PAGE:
Thirty-five U.S. nuclear power plants have at least two reactors. Although some foreign nuclear power plants have as many as eight reactors, only three U.S. plants have more than two operational reactors: Palo Verde Nuclear Generating Station in Arizona, Browns Ferry Nuclear Power Plant in Alabama, and Oconee Nuclear Station in South Carolina.

Nuclear power plants are generally used more intensively than other power plants

For cost and technical reasons, nuclear power plants are generally used more intensively than coal unit or natural gas units (see capacity figure at right). In 2014, the nuclear share of total U.S. electricity generating capacity was 9%, while the nuclear share of total electricity generation was 19%.

Recent U.S. nuclear construction activity

The last new reactor to enter commercial service was the Tennessee Valley Authority's (TVA) Watts Bar Unit 1 in Tennessee in 1996. In 1988, TVA halted construction on Watts Bar Unit 2; the unit was approximately 80% complete. Construction resumed on Watts Bar Unit 2 in 2007.

In February 2012, the U.S. Nuclear Regulatory Commission (NRC) voted to approve Southern Company's application to build and operate two new reactors, Units 3 and 4, at its Vogtle plant in Georgia. The Vogtle reactors are the first reactors to receive construction approval in more than 30 years. See related Today in Energy article, March 5, 2012. In March 2012, the NRC voted to approve South Carolina Electric & Gas Company's application to build and operate two new reactors, Units 2 and 3, at its Virgil C. Summer plant in South Carolina.

When will new reactors in the United States come online?

Although four nuclear reactors were retired in 2013 and one was retired in 2014, nuclear capacity at the end of 2014 was about the same as nuclear capacity in 2002, when there were 104 operating reactors. Power plant modifications to increase capacity (called uprates) at existing power plants have made it possible to maintain the same nuclear capacity. These uprates, combined with high capacity utilization rates, have allowed nuclear power to consistently maintain a share of about 20% of total annual U.S. electricity output since 1990. With many nuclear plants operating at or near capacity, maintaining the current share will depend on new reactors being built, as electricity demand increases. Five new reactors (Watts Bar Unit 2, Vogtle Units 3 and 4, and Summer Units 2 and 3) are expected to come online between 2015 and 2020.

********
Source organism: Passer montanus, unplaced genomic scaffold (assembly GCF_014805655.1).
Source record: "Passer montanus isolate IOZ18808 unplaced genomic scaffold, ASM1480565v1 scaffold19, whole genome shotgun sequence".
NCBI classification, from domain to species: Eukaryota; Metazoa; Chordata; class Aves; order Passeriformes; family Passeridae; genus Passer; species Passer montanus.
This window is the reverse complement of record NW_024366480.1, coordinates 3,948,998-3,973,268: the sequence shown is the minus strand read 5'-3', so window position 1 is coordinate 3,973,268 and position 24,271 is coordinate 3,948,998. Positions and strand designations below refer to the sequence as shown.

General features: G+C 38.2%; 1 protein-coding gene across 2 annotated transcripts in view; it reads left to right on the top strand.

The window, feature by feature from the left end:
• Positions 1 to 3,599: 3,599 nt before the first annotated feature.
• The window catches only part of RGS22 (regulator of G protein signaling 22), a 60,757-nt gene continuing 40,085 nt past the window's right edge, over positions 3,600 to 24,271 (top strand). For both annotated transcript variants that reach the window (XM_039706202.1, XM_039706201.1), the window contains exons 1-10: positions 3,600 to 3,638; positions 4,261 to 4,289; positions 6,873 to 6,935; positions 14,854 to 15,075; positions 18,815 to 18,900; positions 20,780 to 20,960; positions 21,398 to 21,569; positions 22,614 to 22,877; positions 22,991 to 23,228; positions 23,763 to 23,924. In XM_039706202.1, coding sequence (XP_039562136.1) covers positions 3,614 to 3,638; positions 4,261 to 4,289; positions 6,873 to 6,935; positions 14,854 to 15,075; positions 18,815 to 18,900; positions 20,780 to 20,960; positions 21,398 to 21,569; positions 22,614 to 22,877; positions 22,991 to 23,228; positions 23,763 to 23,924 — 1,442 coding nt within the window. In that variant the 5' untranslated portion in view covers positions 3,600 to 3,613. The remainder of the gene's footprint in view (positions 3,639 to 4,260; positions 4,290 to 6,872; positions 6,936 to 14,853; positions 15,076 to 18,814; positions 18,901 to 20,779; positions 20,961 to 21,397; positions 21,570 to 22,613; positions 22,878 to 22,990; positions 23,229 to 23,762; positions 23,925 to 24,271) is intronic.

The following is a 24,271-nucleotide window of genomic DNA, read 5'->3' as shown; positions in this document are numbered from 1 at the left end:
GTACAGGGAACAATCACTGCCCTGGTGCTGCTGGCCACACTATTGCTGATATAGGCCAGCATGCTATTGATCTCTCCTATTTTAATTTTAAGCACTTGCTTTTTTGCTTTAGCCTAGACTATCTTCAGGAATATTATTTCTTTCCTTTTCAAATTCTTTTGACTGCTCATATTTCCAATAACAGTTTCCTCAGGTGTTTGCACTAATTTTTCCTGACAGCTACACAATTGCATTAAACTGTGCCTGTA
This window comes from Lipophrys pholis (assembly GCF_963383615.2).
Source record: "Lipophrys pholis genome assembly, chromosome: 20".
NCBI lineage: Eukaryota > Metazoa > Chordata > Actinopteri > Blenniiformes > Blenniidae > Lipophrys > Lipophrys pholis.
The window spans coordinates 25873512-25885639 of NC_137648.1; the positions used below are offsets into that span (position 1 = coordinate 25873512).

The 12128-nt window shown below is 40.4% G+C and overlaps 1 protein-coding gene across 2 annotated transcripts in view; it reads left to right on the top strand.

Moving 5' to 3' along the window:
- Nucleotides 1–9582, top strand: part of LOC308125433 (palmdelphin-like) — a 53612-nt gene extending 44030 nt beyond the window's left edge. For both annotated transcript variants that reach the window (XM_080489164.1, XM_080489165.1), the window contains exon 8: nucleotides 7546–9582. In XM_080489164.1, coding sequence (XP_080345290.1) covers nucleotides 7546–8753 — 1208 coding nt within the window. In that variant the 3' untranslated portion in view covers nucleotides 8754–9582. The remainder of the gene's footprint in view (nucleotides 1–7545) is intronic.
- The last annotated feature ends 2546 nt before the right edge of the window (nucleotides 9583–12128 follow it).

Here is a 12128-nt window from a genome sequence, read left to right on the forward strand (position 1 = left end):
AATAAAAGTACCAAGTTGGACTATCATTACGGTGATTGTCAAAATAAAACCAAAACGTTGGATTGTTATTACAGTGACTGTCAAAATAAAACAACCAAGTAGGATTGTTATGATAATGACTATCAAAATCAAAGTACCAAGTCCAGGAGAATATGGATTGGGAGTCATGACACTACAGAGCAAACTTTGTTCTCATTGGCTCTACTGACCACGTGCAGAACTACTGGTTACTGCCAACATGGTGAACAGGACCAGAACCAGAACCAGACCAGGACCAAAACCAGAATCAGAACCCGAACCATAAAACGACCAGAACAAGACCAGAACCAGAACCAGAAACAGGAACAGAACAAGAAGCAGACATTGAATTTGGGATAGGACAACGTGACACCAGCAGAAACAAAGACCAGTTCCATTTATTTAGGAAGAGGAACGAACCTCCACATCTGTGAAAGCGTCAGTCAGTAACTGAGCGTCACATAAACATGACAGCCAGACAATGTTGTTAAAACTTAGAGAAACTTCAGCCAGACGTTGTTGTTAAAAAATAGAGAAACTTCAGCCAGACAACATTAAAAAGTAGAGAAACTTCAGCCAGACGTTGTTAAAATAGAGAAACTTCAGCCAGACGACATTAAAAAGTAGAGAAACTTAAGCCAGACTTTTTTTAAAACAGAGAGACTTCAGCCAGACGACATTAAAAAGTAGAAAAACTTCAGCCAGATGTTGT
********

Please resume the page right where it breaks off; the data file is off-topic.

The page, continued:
As of November 2014, there were about 20 applications for new reactors in various stages of review by the NRC. It is unknown how many of these reactors will be built. The NRC application review process can take up to five years to complete. Under current licensing regulations, a company that seeks to build a new reactor can use off-the-shelf reactor designs that have previously been approved and certified by the NRC. Issuance of a design certification by the NRC is independent of applications to construct or operate a new nuclear power plant. When the utility uses an NRC-certified reactor design, safety issues related to the design have been resolved, and the focus of the NRC's review is the quality of construction. Construction of a nuclear power plant may take five years or more. EIA projects that new nuclear electricity generation capacity will be added through 2040, but that capacity retirements and derates will result in only a small net increase in generation capacity from nuclear power by 2040.